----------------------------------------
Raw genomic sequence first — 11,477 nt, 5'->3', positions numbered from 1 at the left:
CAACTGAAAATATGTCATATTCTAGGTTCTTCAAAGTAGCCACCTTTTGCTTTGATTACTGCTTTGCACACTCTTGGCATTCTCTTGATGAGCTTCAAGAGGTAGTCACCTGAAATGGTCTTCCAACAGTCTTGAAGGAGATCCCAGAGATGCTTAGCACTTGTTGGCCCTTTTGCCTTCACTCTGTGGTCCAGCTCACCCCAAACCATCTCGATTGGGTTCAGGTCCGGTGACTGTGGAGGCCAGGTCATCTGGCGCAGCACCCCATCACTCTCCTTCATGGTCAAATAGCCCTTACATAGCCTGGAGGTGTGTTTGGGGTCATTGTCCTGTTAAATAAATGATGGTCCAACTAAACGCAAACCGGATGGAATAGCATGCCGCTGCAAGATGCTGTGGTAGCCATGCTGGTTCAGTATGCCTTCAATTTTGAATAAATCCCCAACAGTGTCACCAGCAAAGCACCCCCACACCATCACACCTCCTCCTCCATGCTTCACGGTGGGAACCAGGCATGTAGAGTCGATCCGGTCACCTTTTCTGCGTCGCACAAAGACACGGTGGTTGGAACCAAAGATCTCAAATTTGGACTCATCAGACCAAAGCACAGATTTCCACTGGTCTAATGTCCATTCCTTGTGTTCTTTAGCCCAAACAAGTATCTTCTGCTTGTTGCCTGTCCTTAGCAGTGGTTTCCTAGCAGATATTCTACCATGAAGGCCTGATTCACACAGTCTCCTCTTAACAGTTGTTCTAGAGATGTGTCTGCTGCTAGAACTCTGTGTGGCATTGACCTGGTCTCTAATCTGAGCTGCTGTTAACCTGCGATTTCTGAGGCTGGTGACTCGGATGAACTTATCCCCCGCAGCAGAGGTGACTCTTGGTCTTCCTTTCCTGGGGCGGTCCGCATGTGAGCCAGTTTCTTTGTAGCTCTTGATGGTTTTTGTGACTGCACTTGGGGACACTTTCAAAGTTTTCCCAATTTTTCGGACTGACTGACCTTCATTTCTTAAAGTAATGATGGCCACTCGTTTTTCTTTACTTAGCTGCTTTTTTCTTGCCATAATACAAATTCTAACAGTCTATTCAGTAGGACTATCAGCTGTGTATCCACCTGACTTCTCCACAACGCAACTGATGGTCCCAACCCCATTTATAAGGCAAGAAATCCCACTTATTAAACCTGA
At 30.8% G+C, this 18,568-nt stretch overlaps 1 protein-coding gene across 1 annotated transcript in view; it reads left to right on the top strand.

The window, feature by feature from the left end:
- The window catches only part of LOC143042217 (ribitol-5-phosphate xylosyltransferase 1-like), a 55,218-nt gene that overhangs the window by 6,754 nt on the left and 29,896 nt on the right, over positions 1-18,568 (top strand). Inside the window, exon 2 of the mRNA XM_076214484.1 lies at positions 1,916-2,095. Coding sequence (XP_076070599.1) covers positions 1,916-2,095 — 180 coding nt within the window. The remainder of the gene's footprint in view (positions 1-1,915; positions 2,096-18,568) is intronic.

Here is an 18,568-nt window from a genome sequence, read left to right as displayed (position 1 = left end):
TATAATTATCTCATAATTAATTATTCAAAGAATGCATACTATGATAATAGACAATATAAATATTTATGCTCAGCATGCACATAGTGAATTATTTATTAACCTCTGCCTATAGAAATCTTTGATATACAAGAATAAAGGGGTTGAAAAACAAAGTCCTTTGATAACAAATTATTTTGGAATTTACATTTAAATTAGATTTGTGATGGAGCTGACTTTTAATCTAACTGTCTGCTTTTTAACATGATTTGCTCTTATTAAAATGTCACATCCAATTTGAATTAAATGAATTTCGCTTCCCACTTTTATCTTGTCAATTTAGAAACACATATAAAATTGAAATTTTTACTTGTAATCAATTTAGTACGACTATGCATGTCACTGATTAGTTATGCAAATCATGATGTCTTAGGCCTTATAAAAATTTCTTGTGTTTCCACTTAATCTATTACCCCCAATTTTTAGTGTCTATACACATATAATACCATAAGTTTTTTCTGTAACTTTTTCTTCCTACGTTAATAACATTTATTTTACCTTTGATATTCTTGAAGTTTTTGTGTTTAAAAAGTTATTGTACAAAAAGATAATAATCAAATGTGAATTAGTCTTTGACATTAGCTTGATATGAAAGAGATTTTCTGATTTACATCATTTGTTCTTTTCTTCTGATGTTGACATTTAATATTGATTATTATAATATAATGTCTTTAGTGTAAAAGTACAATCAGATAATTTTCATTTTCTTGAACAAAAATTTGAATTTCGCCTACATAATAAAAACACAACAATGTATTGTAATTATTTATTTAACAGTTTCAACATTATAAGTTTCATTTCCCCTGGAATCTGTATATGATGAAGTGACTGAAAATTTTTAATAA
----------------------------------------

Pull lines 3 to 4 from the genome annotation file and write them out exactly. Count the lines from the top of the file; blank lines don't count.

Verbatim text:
At 30.8% G+C, this 18,568-nt stretch overlaps 1 protein-coding gene across 1 annotated transcript in view; it reads left to right on the top strand.

The window, feature by feature from the left end: